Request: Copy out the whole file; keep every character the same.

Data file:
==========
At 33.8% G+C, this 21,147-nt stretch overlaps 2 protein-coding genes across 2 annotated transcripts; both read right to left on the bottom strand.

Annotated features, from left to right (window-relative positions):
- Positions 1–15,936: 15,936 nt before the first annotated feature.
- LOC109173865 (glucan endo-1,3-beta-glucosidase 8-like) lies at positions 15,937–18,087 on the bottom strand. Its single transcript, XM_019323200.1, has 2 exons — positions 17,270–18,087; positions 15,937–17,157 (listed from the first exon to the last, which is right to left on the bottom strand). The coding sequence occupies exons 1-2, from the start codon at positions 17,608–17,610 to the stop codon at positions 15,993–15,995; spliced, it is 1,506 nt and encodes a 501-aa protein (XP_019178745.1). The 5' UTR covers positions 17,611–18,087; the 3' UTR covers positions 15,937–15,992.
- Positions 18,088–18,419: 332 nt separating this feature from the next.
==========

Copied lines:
At 33.8% G+C, this 21,147-nt stretch overlaps 2 protein-coding genes across 2 annotated transcripts; both read right to left on the bottom strand.

Annotated features, from left to right (window-relative positions):
- Positions 1–15,936: 15,936 nt before the first annotated feature.
- LOC109173865 (glucan endo-1,3-beta-glucosidase 8-like) lies at positions 15,937–18,087 on the bottom strand. Its single transcript, XM_019323200.1, has 2 exons — positions 17,270–18,087; positions 15,937–17,157 (listed from the first exon to the last, which is right to left on the bottom strand). The coding sequence occupies exons 1-2, from the start codon at positions 17,608–17,610 to the stop codon at positions 15,993–15,995; spliced, it is 1,506 nt and encodes a 501-aa protein (XP_019178745.1). The 5' UTR covers positions 17,611–18,087; the 3' UTR covers positions 15,937–15,992.
- Positions 18,088–18,419: 332 nt separating this feature from the next.